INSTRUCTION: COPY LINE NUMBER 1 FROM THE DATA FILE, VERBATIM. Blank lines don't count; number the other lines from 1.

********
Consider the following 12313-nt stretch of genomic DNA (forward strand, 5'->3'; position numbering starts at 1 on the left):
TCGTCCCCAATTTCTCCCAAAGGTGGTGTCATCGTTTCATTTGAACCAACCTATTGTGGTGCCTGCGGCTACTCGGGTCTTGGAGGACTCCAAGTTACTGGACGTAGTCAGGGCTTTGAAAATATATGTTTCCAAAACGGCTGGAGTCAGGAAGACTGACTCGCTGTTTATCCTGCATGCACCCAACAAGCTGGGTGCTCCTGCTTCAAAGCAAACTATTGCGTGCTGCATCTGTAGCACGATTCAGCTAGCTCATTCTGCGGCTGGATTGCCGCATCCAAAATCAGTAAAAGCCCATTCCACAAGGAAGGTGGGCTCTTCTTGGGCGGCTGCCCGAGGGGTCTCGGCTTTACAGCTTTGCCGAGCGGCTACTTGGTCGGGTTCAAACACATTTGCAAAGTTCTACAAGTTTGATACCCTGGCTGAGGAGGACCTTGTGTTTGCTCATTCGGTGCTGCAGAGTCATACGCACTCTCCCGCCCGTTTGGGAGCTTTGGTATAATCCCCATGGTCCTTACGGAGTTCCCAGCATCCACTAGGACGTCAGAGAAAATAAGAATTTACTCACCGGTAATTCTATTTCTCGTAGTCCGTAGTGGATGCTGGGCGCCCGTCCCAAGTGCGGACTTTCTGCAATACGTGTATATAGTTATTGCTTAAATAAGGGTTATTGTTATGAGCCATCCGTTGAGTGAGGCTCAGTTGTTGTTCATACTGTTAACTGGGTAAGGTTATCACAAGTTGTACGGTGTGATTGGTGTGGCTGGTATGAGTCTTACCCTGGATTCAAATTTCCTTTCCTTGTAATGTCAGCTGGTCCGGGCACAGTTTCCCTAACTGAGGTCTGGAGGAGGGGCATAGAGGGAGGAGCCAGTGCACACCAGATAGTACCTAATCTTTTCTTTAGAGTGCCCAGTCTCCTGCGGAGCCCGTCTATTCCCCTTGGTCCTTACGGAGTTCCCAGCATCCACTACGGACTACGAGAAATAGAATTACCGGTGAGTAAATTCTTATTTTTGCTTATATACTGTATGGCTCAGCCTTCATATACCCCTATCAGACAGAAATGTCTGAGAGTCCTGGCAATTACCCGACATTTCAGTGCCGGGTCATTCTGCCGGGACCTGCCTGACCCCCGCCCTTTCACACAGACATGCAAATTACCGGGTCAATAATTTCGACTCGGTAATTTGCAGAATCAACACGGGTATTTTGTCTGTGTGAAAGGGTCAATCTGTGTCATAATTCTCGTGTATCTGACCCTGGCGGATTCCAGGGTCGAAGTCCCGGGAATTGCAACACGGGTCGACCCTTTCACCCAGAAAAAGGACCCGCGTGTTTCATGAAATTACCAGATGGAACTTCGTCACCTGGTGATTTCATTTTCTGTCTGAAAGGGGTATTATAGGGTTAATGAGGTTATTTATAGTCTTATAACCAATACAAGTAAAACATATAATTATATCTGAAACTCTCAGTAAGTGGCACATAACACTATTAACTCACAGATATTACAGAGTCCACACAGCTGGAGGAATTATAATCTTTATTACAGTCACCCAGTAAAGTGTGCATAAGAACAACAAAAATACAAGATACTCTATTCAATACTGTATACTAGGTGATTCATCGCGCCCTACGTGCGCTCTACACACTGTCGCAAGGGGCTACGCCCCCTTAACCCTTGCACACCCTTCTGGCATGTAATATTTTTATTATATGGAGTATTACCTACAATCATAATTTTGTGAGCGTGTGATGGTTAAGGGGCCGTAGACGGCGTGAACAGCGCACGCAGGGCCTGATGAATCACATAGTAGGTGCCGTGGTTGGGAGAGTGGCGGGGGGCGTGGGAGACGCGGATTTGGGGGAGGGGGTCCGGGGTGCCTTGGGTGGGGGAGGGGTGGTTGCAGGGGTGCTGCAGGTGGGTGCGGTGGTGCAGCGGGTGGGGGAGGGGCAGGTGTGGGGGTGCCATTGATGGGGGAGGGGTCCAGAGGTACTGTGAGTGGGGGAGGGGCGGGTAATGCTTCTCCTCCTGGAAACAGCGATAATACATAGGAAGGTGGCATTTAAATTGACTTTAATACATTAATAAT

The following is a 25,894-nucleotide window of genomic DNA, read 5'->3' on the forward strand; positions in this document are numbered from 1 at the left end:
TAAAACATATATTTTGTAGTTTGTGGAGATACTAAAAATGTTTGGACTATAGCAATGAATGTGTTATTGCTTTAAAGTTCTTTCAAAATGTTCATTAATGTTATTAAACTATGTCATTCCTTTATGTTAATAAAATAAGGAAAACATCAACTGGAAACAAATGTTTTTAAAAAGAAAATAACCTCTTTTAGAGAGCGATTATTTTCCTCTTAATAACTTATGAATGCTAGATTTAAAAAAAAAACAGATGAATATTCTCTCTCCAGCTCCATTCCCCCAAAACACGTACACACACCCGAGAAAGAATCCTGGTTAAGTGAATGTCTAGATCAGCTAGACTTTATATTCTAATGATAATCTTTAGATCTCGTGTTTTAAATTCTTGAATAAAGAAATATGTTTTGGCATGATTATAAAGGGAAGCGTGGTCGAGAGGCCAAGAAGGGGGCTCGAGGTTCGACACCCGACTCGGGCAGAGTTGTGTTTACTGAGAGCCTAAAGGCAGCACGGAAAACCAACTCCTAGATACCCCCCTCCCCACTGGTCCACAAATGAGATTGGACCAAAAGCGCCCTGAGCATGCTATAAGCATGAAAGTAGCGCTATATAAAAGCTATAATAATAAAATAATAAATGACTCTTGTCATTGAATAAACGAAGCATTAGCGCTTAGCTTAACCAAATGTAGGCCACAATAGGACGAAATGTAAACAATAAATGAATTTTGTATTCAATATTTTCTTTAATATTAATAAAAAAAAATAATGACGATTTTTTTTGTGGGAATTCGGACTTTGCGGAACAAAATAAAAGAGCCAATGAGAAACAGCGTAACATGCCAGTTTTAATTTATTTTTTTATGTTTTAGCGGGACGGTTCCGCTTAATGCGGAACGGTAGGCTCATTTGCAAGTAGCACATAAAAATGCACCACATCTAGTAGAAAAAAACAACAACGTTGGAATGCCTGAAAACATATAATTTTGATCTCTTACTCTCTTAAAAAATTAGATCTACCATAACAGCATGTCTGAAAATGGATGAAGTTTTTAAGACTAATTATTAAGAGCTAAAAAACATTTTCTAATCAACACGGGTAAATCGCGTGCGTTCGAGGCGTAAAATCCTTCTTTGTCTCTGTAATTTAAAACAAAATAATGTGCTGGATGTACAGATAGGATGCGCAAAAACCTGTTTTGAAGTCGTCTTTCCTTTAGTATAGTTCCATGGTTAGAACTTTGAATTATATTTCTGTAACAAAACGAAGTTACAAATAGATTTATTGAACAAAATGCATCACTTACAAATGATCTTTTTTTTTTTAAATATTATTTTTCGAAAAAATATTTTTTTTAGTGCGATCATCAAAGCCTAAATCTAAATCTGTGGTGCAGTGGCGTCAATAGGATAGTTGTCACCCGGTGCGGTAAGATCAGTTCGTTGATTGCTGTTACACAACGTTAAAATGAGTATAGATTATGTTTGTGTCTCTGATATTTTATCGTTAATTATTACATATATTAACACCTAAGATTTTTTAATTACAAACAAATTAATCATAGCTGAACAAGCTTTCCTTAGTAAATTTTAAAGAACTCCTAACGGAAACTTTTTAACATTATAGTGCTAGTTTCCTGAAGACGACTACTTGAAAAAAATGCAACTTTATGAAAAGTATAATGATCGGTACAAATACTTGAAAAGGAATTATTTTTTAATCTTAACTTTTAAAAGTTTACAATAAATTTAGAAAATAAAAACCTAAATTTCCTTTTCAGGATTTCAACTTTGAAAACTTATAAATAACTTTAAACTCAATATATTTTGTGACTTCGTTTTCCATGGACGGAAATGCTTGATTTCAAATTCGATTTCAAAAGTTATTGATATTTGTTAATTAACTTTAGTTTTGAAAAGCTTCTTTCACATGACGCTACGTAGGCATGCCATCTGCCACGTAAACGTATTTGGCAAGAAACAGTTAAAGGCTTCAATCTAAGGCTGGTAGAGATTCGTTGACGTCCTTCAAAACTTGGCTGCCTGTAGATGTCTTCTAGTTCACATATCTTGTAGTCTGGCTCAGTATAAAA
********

Consider the following 12313-nt stretch of genomic DNA (forward strand, 5'->3'; position numbering starts at 1 on the left):